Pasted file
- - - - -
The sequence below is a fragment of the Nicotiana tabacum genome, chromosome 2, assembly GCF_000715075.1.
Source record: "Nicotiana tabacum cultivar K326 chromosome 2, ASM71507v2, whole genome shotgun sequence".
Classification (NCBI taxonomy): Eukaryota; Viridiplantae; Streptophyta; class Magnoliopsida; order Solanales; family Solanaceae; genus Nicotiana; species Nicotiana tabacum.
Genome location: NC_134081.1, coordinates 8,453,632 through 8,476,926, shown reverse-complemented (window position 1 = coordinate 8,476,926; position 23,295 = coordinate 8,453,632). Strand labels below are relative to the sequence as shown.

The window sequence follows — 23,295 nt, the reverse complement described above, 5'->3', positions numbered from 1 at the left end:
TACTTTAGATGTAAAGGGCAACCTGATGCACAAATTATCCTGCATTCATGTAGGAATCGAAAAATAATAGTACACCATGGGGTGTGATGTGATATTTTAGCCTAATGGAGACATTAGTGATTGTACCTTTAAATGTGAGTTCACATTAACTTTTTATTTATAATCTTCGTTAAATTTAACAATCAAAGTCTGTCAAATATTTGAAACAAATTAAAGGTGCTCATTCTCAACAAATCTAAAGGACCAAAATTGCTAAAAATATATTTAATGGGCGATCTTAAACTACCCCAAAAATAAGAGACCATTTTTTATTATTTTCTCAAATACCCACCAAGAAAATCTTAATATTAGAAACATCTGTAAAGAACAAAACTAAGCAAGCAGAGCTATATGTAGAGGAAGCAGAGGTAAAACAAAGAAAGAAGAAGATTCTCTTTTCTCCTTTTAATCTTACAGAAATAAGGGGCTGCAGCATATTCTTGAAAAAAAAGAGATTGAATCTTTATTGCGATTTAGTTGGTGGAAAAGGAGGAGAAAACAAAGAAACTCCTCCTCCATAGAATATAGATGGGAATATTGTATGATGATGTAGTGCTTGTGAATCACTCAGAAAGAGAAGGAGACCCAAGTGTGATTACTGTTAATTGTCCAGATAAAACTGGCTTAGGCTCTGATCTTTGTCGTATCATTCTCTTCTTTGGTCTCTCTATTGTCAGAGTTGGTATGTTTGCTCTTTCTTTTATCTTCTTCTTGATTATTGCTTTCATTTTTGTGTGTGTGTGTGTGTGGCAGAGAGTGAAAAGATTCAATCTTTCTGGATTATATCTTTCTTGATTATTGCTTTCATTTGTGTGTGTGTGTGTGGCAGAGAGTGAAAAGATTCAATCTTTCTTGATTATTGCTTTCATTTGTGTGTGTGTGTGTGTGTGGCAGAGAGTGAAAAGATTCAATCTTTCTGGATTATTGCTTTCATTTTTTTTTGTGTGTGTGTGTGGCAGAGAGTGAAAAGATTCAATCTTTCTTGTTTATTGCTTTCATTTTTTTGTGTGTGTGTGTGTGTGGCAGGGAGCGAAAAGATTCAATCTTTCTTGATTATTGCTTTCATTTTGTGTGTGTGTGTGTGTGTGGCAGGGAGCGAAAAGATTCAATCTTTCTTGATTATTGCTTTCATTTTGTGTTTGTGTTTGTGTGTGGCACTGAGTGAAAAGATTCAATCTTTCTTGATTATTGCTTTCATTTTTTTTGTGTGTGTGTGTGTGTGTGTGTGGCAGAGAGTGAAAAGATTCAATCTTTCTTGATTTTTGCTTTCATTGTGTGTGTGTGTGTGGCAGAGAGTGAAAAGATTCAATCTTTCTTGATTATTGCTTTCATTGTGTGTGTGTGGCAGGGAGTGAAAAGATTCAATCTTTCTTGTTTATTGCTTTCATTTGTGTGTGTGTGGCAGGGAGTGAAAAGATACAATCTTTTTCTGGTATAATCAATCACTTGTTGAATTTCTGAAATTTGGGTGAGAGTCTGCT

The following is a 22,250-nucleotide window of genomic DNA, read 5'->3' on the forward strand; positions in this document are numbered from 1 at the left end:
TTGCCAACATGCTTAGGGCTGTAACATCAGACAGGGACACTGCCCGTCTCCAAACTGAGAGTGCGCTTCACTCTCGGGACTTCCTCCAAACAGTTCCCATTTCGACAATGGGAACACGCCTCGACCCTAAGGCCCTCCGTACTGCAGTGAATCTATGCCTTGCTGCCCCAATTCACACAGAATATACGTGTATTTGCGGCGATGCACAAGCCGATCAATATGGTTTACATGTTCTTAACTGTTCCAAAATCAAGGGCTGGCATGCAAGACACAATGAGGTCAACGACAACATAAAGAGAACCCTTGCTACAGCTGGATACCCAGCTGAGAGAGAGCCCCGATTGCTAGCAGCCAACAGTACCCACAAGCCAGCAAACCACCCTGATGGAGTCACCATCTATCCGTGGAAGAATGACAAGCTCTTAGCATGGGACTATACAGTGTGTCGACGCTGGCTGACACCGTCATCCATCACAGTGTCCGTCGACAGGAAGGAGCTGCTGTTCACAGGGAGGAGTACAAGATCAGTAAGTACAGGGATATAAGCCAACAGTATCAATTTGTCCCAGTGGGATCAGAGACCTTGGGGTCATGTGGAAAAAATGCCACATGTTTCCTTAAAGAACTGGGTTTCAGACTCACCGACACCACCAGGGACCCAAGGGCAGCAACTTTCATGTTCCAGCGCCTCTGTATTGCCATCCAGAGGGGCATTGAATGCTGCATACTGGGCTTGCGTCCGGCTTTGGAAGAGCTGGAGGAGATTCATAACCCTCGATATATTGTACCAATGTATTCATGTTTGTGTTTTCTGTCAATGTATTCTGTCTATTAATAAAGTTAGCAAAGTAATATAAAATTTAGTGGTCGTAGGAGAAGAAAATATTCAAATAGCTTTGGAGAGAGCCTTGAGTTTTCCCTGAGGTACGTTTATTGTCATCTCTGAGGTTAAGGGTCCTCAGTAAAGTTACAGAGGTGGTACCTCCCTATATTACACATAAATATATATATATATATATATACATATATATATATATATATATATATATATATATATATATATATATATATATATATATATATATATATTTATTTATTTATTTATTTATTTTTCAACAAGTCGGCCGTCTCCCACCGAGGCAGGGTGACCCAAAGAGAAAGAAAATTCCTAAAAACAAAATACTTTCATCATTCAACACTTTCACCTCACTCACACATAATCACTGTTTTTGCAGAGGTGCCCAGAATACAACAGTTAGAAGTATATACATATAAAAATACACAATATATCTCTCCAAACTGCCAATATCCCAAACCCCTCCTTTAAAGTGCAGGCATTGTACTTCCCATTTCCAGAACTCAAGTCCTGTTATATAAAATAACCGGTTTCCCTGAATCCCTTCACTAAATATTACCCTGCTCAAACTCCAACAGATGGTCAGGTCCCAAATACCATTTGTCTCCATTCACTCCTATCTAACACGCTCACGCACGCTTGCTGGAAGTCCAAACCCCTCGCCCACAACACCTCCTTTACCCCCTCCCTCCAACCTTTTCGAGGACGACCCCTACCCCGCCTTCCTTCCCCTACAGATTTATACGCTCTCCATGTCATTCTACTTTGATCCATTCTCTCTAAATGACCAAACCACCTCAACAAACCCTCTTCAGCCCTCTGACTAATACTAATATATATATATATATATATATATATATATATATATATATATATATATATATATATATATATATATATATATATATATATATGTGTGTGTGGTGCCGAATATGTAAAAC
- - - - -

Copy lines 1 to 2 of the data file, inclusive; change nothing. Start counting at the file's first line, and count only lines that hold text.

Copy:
The sequence below is a fragment of the Nicotiana tabacum genome, chromosome 2, assembly GCF_000715075.1.
Source record: "Nicotiana tabacum cultivar K326 chromosome 2, ASM71507v2, whole genome shotgun sequence".